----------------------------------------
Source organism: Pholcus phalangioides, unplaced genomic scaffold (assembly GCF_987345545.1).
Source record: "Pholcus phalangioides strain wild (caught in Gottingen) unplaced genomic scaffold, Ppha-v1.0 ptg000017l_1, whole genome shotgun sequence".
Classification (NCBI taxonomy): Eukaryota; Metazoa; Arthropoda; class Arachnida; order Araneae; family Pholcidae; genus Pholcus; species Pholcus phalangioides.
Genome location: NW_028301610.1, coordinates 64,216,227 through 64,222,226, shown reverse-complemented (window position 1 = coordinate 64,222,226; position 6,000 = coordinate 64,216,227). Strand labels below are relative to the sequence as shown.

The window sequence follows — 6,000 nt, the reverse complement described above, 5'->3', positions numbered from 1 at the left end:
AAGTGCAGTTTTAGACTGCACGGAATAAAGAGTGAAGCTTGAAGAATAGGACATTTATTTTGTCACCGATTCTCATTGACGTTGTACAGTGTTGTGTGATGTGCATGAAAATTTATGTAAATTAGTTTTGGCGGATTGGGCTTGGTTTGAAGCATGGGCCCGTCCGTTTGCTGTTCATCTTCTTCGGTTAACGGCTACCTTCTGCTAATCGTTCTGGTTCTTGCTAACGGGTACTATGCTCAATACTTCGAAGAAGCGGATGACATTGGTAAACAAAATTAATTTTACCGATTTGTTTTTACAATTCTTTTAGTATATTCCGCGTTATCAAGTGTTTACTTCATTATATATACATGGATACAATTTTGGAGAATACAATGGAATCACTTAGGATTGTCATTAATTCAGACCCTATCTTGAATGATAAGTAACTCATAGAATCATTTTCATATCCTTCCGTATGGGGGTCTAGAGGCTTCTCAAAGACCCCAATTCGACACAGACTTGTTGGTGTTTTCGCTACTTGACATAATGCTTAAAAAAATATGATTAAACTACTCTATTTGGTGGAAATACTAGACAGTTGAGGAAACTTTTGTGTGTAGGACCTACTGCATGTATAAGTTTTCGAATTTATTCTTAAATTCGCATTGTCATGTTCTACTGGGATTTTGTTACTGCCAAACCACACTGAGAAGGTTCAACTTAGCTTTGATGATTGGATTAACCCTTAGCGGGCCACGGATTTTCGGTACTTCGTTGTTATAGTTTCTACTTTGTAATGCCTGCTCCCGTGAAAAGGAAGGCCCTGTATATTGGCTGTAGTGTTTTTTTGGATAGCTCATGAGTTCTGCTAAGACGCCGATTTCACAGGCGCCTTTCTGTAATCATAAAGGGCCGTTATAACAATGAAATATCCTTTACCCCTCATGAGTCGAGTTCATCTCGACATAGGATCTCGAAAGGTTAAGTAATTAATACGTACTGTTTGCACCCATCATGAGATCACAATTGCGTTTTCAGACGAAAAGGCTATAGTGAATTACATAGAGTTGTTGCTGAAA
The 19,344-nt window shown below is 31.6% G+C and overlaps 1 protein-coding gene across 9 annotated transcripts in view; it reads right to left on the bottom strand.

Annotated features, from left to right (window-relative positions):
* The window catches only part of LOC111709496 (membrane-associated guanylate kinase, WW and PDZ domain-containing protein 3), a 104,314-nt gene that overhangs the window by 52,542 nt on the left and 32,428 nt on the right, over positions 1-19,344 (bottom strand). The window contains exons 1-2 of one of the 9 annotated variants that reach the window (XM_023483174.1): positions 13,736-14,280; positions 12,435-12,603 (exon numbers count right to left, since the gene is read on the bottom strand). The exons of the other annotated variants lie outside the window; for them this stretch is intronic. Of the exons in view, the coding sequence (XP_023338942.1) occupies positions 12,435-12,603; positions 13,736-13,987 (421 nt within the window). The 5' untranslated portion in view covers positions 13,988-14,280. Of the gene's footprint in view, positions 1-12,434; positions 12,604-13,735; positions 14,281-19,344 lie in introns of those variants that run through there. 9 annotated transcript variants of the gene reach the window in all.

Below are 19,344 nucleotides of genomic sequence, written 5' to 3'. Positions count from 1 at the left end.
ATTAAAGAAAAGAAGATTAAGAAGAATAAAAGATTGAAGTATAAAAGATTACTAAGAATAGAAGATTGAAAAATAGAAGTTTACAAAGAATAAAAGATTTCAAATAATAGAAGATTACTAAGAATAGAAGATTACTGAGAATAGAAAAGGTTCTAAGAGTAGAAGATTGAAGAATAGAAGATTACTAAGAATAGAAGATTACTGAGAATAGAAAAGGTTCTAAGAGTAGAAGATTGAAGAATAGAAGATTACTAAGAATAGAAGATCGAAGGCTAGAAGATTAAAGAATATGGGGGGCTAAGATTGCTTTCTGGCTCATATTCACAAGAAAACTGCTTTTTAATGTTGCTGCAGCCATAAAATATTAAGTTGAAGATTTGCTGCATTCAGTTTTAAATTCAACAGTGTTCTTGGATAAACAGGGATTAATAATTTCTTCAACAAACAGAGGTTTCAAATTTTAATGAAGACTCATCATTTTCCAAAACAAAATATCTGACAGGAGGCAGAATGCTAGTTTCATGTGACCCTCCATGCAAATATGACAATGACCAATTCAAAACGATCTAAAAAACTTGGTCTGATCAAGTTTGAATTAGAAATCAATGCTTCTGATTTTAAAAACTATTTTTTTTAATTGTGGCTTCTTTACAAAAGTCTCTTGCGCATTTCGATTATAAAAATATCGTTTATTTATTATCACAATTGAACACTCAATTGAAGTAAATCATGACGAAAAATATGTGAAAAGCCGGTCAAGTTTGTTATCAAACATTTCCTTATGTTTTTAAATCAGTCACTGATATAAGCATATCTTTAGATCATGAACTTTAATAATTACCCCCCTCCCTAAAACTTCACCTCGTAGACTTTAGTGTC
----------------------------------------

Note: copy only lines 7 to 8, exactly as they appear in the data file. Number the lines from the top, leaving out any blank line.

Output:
The 19,344-nt window shown below is 31.6% G+C and overlaps 1 protein-coding gene across 9 annotated transcripts in view; it reads right to left on the bottom strand.

Annotated features, from left to right (window-relative positions):